glory and turner axle path i need you help please!- Mtbr.com
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  1. #1
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    glory and turner axle path i need you help please!

    so i have this conflict with a turner dhr (the round tube one) and my current glory
    i really like my glory for its stabilty and how it jus plows through things but it just lacks in the agility, nimble, and abilty to hold speed deparments. so my solution was a turner dhr. upon futher research i find that the turners axle path is really "archish" making the wheel base smaller when compressed adding to its nimbleness but also im assuming will add to it getting "hung up" and not carrying speed well through the rough. my question is what will i really feel if i make the switch? will i really i notice square edge hits that much more? its hard to translate axle path jumble to real life.
    another question, what do people really have for bottom bracket heights on their dhr's?
    ps i know these threads are stupid, i spend a lot of time on my bike and dont wanna make the wrong decsion. thanks everyone

  2. #2
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    oo yeah, i ride/race on the east, the rough stuff is common

  3. #3
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    Take up another sport that fits your needs.
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  4. #4
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    I sold my DHR and went to an M3. Hanging up on any tiny little square edged hit is a thing of the past now. They're nimble, and they're cool in smooth corners, but they don't like being really ridden like a DH bike on super messy stuff. I could not believe how much speed the DHR robs you of when you're trying to go fast on anything rough. The DHR was a cool bike for racing stuff like Fontana and some of the smoother/faster Socal trails. Excellent geometry for the most part too.

    Smooth tight berms are the only places I notice the DHR is faster than the M3, and sprinting up to speed on smooth ground, and it's a pretty marginal difference. Choppy corners, steeps, major rock sections, little rock sections, and pedaling up over edges and roots the M3 was FAR faster.

    And before SMT chimes in, it has NOTHING to do with it being a single pivot (just a really low pivot that's way too progressive). If I were going to get another single pivot it'd be an Orange 224 or a Sinister F-bomb.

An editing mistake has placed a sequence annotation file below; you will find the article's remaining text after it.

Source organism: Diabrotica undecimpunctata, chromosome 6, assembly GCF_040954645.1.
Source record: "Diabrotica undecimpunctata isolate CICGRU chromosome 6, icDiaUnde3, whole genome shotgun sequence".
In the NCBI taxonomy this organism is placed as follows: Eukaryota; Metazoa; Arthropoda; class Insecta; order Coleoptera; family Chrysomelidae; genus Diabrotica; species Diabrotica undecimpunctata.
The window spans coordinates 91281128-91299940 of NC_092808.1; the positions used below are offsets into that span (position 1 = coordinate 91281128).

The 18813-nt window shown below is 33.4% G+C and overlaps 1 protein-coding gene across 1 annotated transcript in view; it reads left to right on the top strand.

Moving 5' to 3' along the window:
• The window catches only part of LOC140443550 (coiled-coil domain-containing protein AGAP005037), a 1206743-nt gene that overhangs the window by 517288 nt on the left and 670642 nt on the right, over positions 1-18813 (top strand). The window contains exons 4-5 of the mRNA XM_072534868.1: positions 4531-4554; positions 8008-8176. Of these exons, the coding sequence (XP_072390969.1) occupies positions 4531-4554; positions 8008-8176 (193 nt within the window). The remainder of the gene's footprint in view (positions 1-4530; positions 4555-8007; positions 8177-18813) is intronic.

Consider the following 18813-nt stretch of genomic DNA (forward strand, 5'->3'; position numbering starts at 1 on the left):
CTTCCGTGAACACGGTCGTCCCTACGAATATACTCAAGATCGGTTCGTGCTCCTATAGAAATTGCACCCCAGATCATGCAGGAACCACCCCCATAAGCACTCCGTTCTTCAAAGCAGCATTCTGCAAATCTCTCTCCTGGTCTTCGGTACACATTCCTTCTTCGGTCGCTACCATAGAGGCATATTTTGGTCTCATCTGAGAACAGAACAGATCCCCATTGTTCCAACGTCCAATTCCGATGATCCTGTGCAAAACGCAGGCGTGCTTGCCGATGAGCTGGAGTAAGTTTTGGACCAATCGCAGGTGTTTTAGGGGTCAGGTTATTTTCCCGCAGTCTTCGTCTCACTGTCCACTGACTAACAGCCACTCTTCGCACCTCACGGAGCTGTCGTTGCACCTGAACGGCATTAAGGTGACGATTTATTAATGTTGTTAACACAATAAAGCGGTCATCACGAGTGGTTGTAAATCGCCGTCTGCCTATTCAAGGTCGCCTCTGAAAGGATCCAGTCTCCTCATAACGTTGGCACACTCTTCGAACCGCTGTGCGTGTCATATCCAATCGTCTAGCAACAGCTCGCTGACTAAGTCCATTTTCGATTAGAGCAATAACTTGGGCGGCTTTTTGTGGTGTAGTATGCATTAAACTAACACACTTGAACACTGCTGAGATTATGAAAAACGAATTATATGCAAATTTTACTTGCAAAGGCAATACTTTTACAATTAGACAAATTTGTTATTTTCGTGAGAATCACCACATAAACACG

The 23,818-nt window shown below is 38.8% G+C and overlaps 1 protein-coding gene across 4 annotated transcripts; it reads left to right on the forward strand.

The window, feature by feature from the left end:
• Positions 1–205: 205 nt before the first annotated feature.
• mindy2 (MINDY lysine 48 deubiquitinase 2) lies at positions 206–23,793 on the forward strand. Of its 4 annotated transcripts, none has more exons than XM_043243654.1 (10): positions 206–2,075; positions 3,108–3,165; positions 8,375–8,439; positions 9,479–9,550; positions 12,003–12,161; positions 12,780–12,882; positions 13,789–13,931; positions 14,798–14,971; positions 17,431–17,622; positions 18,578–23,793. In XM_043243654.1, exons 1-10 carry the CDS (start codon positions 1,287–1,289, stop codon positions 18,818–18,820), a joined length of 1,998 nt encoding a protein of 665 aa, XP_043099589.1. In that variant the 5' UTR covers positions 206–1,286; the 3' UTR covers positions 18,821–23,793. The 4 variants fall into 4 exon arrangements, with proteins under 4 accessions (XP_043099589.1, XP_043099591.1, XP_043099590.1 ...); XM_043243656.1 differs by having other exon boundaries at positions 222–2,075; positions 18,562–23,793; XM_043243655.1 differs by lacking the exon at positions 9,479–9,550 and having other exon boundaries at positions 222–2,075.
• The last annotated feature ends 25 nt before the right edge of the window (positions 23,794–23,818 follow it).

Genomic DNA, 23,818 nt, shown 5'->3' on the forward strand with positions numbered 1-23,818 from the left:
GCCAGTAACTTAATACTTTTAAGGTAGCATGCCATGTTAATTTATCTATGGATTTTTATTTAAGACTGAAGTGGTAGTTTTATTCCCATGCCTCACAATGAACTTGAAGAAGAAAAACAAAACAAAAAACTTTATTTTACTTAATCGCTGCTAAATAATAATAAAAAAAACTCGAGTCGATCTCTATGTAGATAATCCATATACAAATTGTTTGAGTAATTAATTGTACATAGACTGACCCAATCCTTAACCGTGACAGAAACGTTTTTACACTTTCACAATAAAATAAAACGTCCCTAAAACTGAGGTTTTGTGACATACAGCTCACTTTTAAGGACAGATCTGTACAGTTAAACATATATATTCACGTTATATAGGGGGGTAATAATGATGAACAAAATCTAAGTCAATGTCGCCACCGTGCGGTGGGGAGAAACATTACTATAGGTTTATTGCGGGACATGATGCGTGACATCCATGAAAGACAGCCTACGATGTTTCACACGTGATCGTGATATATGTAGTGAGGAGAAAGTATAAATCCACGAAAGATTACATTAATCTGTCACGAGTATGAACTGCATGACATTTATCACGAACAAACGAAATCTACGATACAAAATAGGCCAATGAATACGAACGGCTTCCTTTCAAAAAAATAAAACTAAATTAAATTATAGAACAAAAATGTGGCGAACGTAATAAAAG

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  5. #5
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    Quote Originally Posted by tlproject7
    so i have this conflict with a turner dhr (the round tube one) and my current glory
    i really like my glory for its stabilty and how it jus plows through things but it just lacks in the agility, nimble, and abilty to hold speed deparments. so my solution was a turner dhr. upon futher research i find that the turners axle path is really "archish" making the wheel base smaller when compressed adding to its nimbleness but also im assuming will add to it getting "hung up" and not carrying speed well through the rough. my question is what will i really feel if i make the switch? will i really i notice square edge hits that much more? its hard to translate axle path jumble to real life.
    another question, what do people really have for bottom bracket heights on their dhr's?
    ps i know these threads are stupid, i spend a lot of time on my bike and dont wanna make the wrong decsion. thanks everyone

    first off I feel the old DHR"s are harsher through rock gardens then the glory's but maybe the pros outweigh the cons (have not rode the DW link DHR's)

    secondly but most important test ride one before you drop the cash....some people love the DHR's and others don't like them.....which are you??? it would be terrible if you bought one and didn't like it (waste a lot of money) so make sure you test ride one
    the trick is ENJOYING YOUR LIFE EACH DAY, don't waste them away wishing for better days

  6. #6
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    Quote Originally Posted by DHidiot
    I sold my DHR and went to an M3. Hanging up on any tiny little square edged hit is a thing of the past now. They're nimble, and they're cool in smooth corners, but they don't like being really ridden like a DH bike on super messy stuff. I could not believe how much speed the DHR robs you of when you're trying to go fast on anything rough. The DHR was a cool bike for racing stuff like Fontana and some of the smoother/faster Socal trails. Excellent geometry for the most part too.